McGuinness says ceasefire is necessary for "real" talks
MR Martin McGuinness of Sinn Fein has conceded that a renewed IRA ceasefire must be secured if "real and meaningful" all party negotiations are to be facilitated next month.
He also indicated yesterday that the Mitchell scheme for decommissioning would present no obstacle for Sinn Fein, but urged the British government to acknowledge that a resolution of the paramilitary arms issue must be linked to comprehensive agreement on the core political issues.
The significant personal intervention by Mr McGuinness, made on a nationwide British television programme, represents the first admission by an influential Sinn Fein figure that the talks due to start on June 10th cannot make real progress unless peace is securely established.
It comes as a brief but intensive election campaign gets into full swing this week, in parallel with delicate political overtures to establish ground rules for the opening session of the talks.
On London Weekend's Jonathan Dimbleby programme, Mr McGuinness said he "passionately" believed that the political negotiations must take place in a peaceful environment.
He hinted strongly that a reinstatement of the IRA ceasefire could be achieved if three clear commitments were put on the record by the British government.
The first requirement, he indicated, was a "clear, unambiguous statement" from the British prime minister that the talks would constitute "real and meaningful negotiations".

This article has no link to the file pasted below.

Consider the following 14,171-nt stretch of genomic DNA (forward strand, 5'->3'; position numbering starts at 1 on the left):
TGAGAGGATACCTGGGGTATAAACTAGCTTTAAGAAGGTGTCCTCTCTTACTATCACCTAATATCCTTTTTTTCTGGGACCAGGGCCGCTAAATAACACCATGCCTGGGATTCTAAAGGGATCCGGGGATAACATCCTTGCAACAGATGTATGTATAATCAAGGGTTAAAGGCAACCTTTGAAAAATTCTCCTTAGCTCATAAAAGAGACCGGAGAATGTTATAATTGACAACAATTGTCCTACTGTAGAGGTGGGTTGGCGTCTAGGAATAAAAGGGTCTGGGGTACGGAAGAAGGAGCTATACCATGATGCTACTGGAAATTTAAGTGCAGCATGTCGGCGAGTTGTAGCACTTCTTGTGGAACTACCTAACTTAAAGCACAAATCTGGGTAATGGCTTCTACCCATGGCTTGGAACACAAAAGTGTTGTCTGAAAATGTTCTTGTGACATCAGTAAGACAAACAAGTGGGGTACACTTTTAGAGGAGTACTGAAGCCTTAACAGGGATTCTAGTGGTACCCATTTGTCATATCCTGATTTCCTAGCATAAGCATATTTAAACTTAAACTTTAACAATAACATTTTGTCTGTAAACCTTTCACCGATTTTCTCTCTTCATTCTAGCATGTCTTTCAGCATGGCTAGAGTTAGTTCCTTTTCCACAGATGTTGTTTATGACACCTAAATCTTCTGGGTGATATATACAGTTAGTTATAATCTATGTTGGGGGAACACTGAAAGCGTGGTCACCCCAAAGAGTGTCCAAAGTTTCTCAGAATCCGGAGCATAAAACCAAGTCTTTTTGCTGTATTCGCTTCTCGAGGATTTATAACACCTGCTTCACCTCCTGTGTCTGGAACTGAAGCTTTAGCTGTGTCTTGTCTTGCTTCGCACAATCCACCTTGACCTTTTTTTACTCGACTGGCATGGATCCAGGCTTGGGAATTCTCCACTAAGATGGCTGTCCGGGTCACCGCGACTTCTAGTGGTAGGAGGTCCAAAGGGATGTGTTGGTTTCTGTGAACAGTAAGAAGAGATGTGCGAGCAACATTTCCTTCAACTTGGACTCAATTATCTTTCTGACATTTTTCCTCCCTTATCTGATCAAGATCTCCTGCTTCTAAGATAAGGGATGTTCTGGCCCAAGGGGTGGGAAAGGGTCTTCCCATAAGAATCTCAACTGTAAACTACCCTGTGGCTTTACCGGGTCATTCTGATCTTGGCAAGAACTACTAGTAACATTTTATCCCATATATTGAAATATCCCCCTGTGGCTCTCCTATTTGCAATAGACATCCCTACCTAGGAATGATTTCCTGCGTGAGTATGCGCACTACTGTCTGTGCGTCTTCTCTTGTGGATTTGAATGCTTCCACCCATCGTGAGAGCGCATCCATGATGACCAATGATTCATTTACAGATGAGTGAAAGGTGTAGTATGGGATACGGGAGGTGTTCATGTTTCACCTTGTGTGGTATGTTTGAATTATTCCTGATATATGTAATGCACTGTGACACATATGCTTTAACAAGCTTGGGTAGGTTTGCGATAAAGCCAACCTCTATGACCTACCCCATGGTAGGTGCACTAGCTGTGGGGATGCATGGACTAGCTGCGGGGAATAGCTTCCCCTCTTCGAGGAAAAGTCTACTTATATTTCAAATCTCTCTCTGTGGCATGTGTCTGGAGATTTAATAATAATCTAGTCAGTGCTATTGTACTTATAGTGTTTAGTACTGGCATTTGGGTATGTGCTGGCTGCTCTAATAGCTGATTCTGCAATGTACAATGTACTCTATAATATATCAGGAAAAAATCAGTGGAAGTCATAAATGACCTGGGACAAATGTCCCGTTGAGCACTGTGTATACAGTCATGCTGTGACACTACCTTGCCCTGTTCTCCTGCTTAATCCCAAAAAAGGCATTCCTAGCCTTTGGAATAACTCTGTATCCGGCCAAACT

The second requirement was a signal that the decommissioning issue would not be made an obstacle in the negotiations. And, the third was a guarantee that unionists would not be permitted to fudge or obstruct progress, "to play the reels of bogy", as he put it.
Mr McGuinness asserted that Sinn Fein was willing to address the Mitchell formula "constructively and imaginatively". He insisted, however, that the all party negotiations needed to take place within an agreed time frame: a period of from six to nine months would be reasonable, he suggested.
In a separate interview at the weekend, the Sinn Fein president Mr Gerry Adams, articulated his party's fears that unionists would attempt to stymie negotiations by playing off the decommissioning issue as a condition for headway.
He said: "David Trimble says there is not going to be any movement on talks until there is an actual decommissioning. What David Trimble is saying is there aren't going to be any talks."
The remarks by Mr McGuinness, who headed Sinn Fein's delegation at Stormont talks last year, are seen as greatly increasing the likelihood that former Senator George Mitchell may be invited to re enter the process in some key role. The UUP has recently indicated it is willing to consider how he could contribute to the process, particularly in regard to achieving actual decommissioning of arms.
Yesterday's remarks by Mr McGuinness confirm that Sinn Fein would also work with Mr Mitchell, even though the terms of his report embody stringent and binding commitments to the repudiation of all violence.
Given the cross party respect commanded by Mr Mitchell and his report (except, so far, with the DUP), the British and Irish governments are expected to redouble efforts this week to devise an acceptable formula for Mr Mitchell's return to the peace process.
Such a proposition could become the first concrete election issue.